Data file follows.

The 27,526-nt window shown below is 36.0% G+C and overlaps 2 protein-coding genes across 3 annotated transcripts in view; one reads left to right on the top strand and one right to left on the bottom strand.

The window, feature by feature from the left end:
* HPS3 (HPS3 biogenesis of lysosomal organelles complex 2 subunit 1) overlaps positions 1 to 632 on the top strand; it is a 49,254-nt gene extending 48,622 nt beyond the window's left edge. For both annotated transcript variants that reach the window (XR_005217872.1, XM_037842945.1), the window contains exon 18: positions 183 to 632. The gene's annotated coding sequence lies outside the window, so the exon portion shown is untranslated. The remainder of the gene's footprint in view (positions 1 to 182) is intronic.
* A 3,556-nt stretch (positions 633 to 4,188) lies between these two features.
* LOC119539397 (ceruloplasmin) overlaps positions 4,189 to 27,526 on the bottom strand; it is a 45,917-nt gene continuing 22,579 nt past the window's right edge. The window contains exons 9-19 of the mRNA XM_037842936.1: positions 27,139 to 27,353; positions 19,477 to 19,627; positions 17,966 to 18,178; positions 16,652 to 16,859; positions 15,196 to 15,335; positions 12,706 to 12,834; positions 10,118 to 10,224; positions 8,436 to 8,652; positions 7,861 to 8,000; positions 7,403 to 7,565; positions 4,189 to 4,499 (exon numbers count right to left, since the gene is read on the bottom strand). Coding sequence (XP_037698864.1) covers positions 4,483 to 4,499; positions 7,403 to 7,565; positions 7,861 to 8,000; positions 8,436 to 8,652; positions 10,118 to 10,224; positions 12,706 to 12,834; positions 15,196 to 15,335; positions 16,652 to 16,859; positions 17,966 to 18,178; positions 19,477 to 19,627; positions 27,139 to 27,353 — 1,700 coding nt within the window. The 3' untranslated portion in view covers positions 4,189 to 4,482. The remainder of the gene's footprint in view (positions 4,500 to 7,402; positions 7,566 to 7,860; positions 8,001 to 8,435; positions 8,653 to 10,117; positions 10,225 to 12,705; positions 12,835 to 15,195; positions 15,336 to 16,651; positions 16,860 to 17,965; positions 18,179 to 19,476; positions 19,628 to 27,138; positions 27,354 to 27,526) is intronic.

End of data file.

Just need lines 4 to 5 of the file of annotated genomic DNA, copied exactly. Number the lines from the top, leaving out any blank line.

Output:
* A 3,556-nt stretch (positions 633 to 4,188) lies between these two features.
* LOC119539397 (ceruloplasmin) overlaps positions 4,189 to 27,526 on the bottom strand; it is a 45,917-nt gene continuing 22,579 nt past the window's right edge. The window contains exons 9-19 of the mRNA XM_037842936.1: positions 27,139 to 27,353; positions 19,477 to 19,627; positions 17,966 to 18,178; positions 16,652 to 16,859; positions 15,196 to 15,335; positions 12,706 to 12,834; positions 10,118 to 10,224; positions 8,436 to 8,652; positions 7,861 to 8,000; positions 7,403 to 7,565; positions 4,189 to 4,499 (exon numbers count right to left, since the gene is read on the bottom strand). Coding sequence (XP_037698864.1) covers positions 4,483 to 4,499; positions 7,403 to 7,565; positions 7,861 to 8,000; positions 8,436 to 8,652; positions 10,118 to 10,224; positions 12,706 to 12,834; positions 15,196 to 15,335; positions 16,652 to 16,859; positions 17,966 to 18,178; positions 19,477 to 19,627; positions 27,139 to 27,353 — 1,700 coding nt within the window. The 3' untranslated portion in view covers positions 4,189 to 4,482. The remainder of the gene's footprint in view (positions 4,500 to 7,402; positions 7,566 to 7,860; positions 8,001 to 8,435; positions 8,653 to 10,117; positions 10,225 to 12,705; positions 12,835 to 15,195; positions 15,336 to 16,651; positions 16,860 to 17,965; positions 18,179 to 19,476; positions 19,628 to 27,138; positions 27,354 to 27,526) is intronic.